December seasonal events and outdoor activities
December feels like the end of days.
God gave us our memories so that we might have roses in December.J.M.Barrie
December is the end of the year and the start of the new. We may regard the 1st of January as the new year, however logically the Solstice is the end of one year and the start of the next. A month for reflection, but also a month of planning ready for rejuvenation the next year.
The land lies flat and dormant, many creatures hibernating. Birds visiting for the winter give a different feel to fields, lakes and coastal areas. Farms are quiet, the crops waiting for warmer weather and the animals close to the farm or warm in the barn. Farming activities revolve around repair and maintenance and planning.
If the weather is from the east, Ice and snow can start. Changing the landscape into a picture of crystal white. Softground becomes hard and the chill bites. Fieldfares strip trees of berries whilst Blackbirds fossick in hedge bottom for grubs and insects. Robins round and fluffy a splash of colour, and starlings startle and amaze with their twilight murmurations. Whilst cold and hard the landscape can be at its most beautiful, but beware of the easterly wind bringing Siberian temperatures. If the wind is from the West then it will be damp and wet and mud will be the theme.
At the end of the month, days begin, imperceptibly, to lengthen. The cold deepens still not knowing that spring is on the way, with January being colder still. The new year is afoot.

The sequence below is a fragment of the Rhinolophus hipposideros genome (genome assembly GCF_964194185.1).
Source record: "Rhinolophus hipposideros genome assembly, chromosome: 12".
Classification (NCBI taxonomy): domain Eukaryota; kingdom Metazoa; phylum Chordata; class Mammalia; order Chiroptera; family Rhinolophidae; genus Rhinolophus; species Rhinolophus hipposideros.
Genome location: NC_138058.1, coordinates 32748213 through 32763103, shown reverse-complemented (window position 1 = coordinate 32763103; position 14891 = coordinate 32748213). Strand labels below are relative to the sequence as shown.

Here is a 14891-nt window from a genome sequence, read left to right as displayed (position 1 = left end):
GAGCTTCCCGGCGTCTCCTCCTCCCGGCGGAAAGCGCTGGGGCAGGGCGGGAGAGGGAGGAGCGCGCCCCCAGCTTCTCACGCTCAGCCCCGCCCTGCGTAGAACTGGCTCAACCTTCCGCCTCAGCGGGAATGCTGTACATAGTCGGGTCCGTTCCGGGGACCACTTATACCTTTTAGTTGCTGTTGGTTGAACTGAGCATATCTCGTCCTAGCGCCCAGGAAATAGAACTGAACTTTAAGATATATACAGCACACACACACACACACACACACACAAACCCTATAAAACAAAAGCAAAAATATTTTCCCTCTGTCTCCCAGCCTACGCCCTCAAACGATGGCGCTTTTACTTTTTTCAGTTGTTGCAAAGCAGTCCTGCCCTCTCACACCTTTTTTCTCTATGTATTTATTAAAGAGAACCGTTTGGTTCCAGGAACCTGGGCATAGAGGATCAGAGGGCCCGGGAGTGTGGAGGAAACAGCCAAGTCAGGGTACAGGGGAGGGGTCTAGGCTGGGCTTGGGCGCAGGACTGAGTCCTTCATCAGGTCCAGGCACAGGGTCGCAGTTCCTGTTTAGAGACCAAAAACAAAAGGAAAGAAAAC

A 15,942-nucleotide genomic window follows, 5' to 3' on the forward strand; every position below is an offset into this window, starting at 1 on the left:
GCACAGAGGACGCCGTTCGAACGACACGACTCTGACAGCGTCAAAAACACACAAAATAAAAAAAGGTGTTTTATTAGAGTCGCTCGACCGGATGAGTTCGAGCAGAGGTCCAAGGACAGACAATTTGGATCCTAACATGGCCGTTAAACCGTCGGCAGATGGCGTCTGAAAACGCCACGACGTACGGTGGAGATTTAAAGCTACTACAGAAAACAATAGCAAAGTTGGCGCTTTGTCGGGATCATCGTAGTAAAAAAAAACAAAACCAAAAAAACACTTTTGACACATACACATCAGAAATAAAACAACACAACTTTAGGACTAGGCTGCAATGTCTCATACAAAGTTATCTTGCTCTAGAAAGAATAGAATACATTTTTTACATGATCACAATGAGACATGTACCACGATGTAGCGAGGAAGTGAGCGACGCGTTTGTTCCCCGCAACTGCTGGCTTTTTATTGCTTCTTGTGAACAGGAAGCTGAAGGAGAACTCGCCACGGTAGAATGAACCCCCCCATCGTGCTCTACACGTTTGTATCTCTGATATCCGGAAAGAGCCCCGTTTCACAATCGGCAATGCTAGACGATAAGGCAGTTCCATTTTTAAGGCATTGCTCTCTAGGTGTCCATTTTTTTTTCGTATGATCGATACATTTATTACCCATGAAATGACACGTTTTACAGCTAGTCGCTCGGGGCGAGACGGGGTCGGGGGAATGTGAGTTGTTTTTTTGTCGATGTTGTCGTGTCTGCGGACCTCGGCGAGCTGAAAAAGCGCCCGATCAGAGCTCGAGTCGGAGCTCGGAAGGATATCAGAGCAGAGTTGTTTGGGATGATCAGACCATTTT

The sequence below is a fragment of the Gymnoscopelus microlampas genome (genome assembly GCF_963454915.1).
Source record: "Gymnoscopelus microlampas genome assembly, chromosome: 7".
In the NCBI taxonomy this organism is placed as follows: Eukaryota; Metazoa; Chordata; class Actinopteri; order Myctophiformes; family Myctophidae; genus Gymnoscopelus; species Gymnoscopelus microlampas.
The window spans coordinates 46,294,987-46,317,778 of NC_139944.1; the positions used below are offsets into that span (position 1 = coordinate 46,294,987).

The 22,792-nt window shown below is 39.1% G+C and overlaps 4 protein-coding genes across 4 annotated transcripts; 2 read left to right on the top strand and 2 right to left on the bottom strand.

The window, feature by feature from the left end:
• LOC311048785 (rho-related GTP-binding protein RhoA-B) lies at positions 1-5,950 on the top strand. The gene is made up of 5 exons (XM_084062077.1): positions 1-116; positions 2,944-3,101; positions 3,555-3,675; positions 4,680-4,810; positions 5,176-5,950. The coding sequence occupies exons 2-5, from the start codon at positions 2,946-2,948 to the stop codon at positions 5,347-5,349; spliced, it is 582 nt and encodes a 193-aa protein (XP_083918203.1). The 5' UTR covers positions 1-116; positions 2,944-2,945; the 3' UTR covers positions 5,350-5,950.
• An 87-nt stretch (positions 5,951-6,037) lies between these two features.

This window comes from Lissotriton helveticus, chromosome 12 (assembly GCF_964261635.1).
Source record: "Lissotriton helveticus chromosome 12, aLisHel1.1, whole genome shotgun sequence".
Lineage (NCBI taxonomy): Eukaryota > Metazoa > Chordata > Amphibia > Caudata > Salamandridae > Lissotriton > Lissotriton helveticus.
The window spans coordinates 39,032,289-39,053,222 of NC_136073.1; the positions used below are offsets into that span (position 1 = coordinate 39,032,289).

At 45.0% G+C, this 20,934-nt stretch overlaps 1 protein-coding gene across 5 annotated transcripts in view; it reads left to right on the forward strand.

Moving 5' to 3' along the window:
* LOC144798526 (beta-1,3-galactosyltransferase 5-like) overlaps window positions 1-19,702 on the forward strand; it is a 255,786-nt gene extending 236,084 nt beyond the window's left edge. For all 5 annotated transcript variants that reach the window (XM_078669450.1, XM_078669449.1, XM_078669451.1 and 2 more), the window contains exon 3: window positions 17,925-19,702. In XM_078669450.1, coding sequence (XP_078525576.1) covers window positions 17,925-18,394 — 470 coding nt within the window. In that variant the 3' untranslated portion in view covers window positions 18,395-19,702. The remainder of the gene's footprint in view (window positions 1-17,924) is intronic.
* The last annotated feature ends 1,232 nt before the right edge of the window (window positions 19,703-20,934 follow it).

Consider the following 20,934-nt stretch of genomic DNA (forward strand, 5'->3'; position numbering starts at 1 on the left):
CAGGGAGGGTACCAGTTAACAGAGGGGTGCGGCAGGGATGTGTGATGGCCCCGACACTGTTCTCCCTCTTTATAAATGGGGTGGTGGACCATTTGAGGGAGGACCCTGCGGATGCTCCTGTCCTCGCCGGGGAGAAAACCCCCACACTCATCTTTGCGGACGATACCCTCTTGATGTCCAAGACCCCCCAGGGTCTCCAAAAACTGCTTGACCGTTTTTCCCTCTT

Dates, events, holidays and festivals.
26th December – Boxing Day substitute
27th December – Bank Holiday (Christmas Day substitute).
Seasonal, astronomical and nautical events
8th December – Full Moon, Cold Moon
9th December – Spring Tide
16th December – 3rd Quarter
17th December – Neap Tide
21st December – Winter Solstice
23rd December – New Moon
24th December – Spring Tide
30th December – 1st Quarter
31st December – Neap tide
Festivals and events, religious, traditional and sporting
10th December – The Great Christmas Pudding Race
24th December – Christmas Eve
25th December – Christmas Day
26th December – Boxing Day
31st December – Hogmanay / New years Eve
31st December – Stonehaven Fireball Festival
December seasonal Foods
What foods are seasonal in December.
Greens and leaves: Brussels sprouts, Cabbage, Cauliflower, Kale, Lettuce, Pak choi, Radicchio, Salsify.
Roots and other veg: Beetroot, Celery, Celeriac, Jerusalem artichoke, Leek, Onion, Parsnip, Pumpkin, Quince, Spring onion, Swede, Sweet potato, Turnip.
Meat: Beef, Chicken, Duck, Grouse, Goose, Lamb, Pork, Venison.
Fruit: Bramley Apple, Chestnut, Cranberry, Pear.
Seafood: Mussels, Oyster.
Exotics: Banana, Clementine, Date, Grapefruit, Pomegranate.
Find out more about seasonal foods throughout the year with a guide to Seasonal foods.
Ice and snow – probably not
We probably have an association of crisp frosty mornings and snowy scenes for the month of December. Alas, it seems that this is rapidly becoming a thing of history because of climate change.
Christmas cards with bucolic rural scenes of pretty thatched cottages, grand parish churches and warm inviting Inns, with a red-breasted Robin bobbing about the snowy scene now all but a victorian fiction.
Latitude and altitude are big factors. The further “UP” you go, both North and in height improve your chances of snow. For most, there might be frost in December, but not snow.
The New Year
Not that one – the Solstice. The Winter Solstice or Hibernal Solstice is the end of one and the start of a new astronomical year. From this day on the daylight lengthens until reaching the summer solstice.
Birds and Wildlife